Demonstrating Impact - Four Case Studies of Public Art Museums
Public art museums are cultural and educational institutions with intrinsic links to community. These institutions range in purpose, collections and programming, yet they share a common necessity in being accountable to a range of stakeholders. This accountability has evolved over time and public art museums are increasingly expected to incorporate a focus on the economic and/or social impact of their institution. While the body of work exploring the economic and social impact of the arts has grown, it has been hijacked by a discourse that is focused on measurement issues alone. Such debate has impeded the public art museum sector from focusing on the benefits of economic and social impact assessment. We believe that it is critical for the sector to get beyond concerns with the technicalities of how to measure the, often intangible, impacts of the visual arts and focus on capturing and communicating the long-term value that they create.
This study offers a novel approach to exploring economic and social impact in the arts, by sharing the experiences of four public art museums along their journey to impact (Bendigo Art Gallery, Shepparton Art Museum (SAM), Linden Centre for Contemporary Art and Arts Project Australia). Through this research we can begin to understand the economic and social impact of public art museums; what drives and impedes art museums’ ability to assess this impact; and the benefits (for art museums and their stakeholders), which come from assessing impact. Profiling best practice case studies has the additional benefit of generating new knowledge in the sector and provides public art museums with a range of possible approaches that they can adopt in the future.
Briefing Note - (462kb PDF) - Updated 28 Nov 2013
Full Report - (3.7mb PDF) - Updated 28 Nov 2013
Demonstrating Impact Launch Presentation - (2.4mb PDF) - Updated 28 Nov 2013
Branding the Public Art Museum Sector: A New Competitive Model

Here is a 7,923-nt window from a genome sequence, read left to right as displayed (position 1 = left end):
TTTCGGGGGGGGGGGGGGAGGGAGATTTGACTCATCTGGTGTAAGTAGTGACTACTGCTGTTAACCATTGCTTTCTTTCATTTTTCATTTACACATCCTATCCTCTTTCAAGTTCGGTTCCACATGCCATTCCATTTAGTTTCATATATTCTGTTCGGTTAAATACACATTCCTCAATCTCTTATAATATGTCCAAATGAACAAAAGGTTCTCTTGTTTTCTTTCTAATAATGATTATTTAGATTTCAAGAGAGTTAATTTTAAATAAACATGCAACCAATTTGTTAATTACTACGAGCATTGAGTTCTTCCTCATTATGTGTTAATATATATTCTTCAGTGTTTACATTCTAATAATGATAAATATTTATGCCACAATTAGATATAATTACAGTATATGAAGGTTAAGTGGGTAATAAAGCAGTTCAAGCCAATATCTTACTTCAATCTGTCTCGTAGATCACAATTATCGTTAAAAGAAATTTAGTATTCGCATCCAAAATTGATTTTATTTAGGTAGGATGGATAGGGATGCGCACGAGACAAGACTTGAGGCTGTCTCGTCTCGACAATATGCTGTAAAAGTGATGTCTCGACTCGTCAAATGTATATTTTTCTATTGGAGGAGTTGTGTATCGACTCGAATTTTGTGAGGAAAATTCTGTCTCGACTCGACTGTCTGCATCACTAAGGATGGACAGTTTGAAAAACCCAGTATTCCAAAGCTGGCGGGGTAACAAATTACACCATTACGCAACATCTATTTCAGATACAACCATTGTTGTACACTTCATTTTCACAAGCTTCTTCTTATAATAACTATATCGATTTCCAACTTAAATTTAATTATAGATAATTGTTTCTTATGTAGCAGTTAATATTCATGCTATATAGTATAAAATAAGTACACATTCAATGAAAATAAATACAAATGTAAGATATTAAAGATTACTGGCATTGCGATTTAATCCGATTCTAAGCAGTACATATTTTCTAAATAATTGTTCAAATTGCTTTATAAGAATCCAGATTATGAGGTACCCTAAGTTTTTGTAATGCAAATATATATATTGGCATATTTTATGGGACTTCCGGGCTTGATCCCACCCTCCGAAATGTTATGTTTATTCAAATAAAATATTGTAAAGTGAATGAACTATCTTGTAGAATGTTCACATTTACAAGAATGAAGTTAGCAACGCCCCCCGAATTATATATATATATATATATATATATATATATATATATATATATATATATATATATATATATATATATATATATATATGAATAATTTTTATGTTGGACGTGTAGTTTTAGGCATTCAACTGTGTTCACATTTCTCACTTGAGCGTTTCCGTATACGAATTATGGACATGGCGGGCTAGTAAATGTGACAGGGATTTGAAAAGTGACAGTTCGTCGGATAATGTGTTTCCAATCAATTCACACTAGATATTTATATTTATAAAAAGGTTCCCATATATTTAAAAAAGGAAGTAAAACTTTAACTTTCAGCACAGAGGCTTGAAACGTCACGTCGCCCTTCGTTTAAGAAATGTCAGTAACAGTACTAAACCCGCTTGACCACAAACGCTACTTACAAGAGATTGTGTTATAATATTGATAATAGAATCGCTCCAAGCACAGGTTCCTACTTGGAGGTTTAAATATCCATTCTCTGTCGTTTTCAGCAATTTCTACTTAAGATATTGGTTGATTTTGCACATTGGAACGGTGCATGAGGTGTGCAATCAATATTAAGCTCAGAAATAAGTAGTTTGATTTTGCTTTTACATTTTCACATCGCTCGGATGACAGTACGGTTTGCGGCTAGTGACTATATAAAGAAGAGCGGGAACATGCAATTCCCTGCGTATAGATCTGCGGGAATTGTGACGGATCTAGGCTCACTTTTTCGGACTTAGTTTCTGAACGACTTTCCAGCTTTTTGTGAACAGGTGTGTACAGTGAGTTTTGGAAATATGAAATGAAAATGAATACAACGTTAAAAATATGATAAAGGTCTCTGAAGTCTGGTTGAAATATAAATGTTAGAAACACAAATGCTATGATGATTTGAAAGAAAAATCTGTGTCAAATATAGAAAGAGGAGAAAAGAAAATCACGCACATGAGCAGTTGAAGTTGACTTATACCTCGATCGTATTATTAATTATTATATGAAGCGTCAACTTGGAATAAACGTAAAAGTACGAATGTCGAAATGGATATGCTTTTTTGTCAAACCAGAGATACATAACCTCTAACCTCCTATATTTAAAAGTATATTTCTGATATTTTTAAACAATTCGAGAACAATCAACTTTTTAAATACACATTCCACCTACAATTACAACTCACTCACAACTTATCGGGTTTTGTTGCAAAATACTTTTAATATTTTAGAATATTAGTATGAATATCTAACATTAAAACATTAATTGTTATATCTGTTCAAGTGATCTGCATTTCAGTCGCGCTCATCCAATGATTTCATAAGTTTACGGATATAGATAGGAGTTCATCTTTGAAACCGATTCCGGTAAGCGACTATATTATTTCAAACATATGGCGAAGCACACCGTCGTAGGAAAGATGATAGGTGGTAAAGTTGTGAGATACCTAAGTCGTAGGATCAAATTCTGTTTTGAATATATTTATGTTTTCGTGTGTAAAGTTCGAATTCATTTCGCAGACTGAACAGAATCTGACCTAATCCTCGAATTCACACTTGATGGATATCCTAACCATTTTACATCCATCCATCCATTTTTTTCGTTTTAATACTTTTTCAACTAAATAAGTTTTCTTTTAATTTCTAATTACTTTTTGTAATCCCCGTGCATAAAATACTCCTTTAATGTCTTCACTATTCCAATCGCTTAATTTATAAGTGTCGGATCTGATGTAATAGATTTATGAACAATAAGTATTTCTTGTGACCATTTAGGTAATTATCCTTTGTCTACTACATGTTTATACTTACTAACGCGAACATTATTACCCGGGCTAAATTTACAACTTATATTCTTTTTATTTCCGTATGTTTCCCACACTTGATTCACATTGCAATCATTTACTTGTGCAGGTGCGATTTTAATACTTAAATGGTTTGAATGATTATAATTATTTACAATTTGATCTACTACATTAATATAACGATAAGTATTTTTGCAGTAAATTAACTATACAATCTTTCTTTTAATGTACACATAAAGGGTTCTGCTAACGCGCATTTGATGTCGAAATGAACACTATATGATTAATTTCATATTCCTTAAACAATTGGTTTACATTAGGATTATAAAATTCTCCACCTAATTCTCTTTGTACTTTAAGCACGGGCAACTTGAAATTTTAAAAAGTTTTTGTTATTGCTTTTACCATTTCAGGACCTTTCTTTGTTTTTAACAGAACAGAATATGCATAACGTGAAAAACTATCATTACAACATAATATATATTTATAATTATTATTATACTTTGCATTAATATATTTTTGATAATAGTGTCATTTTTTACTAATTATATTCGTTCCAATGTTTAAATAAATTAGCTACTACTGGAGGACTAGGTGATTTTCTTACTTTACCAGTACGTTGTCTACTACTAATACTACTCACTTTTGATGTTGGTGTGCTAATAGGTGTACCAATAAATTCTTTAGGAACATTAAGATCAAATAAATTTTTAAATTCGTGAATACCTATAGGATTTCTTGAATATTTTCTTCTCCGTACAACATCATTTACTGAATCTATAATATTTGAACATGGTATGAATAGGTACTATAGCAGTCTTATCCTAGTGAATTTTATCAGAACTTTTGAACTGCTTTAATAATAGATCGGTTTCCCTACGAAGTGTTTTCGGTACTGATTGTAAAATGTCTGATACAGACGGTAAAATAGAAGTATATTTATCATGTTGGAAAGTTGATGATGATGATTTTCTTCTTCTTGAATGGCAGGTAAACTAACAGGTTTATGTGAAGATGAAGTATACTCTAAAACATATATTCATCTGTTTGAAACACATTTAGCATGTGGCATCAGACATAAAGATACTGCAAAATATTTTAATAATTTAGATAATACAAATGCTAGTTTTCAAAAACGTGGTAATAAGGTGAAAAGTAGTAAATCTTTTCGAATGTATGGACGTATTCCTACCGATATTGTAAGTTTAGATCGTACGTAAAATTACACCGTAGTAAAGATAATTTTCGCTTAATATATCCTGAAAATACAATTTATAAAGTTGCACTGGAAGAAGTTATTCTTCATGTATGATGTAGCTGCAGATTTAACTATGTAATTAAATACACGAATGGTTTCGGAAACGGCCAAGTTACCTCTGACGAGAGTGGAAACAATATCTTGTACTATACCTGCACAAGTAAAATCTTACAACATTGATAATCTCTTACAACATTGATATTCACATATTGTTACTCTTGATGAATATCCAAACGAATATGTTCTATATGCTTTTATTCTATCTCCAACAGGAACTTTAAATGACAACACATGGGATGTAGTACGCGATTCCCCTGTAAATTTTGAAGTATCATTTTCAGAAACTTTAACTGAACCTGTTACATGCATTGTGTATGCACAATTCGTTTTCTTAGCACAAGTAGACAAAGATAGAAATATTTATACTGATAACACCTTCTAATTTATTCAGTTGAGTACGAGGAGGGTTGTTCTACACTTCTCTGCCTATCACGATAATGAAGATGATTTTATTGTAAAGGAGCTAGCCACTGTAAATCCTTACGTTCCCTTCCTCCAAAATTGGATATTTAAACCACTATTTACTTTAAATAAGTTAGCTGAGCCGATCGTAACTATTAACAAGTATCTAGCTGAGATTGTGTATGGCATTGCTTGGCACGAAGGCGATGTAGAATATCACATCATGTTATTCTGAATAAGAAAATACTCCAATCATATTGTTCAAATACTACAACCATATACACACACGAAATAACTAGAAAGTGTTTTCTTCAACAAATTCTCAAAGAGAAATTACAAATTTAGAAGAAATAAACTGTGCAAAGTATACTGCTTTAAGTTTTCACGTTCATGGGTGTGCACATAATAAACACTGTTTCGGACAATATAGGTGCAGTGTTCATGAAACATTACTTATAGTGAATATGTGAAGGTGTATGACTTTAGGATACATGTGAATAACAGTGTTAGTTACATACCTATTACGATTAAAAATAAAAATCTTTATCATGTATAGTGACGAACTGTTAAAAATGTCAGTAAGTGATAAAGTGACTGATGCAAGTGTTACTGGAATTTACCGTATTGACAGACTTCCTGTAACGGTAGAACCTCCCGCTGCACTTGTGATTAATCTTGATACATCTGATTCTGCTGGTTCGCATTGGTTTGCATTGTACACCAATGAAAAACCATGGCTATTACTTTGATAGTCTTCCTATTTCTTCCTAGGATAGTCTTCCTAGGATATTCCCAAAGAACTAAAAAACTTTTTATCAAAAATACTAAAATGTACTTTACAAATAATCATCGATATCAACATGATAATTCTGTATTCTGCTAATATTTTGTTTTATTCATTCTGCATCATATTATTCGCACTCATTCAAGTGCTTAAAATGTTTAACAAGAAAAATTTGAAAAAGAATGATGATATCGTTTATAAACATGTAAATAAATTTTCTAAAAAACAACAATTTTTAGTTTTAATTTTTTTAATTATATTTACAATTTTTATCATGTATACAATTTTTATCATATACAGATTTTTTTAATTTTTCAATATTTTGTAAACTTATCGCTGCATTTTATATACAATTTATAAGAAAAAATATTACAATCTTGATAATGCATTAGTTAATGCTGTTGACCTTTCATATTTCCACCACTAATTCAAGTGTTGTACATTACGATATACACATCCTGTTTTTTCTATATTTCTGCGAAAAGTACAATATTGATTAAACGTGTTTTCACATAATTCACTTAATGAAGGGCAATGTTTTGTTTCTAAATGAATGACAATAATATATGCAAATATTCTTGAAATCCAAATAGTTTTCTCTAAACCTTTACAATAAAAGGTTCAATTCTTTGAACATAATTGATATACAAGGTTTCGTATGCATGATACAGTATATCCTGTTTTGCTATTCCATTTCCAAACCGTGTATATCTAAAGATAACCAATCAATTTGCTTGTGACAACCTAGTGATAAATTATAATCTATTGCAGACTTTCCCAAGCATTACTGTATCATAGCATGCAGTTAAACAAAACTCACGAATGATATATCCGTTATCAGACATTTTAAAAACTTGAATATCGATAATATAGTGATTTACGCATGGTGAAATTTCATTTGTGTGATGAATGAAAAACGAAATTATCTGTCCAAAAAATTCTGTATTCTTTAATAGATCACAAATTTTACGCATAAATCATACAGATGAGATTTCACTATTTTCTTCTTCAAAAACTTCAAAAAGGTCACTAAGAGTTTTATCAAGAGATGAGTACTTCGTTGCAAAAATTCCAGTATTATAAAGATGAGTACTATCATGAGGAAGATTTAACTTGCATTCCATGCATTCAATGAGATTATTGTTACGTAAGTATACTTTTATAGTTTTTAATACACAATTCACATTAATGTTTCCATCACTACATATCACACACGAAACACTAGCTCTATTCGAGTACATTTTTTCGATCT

With the increase in competition within the arts sector and from the broader leisure sector, public art museums need to review their community engagement ability. Brand management has been identified as a potential tool to enhance community engagement through an emphasis on communicating the relevance and accessibility of public art museums. Only limited extant research exists in the area of public art museum branding. The overall objective of this research study is to improve Victorian public art museums’ community engagement skills using brand management principles. The research project has two primary objectives, firstly, to enhance the positioning of Victorian public art museums within the arts sector and the broader leisure market. Secondly, to improve the branding practices of Victorian public art museums as a group, the Public Galleries Association of Victoria (PGAV) as an advocacy body and individual art museum members. This study offers a novel and innovative approach to providing a snapshot of a public art sector at one point in time as a benchmark, and identifying how it can improve the level of community engagement through branding in the future. In this study we focus on brand management techniques relating to brand identity and brand image. Such techniques provide public art museums with tools to craft a compelling narrative that engages staff, key industry stakeholders and visitors for the future.
Briefing Note (216kb PDF)
Full Report (2.5mb PDF)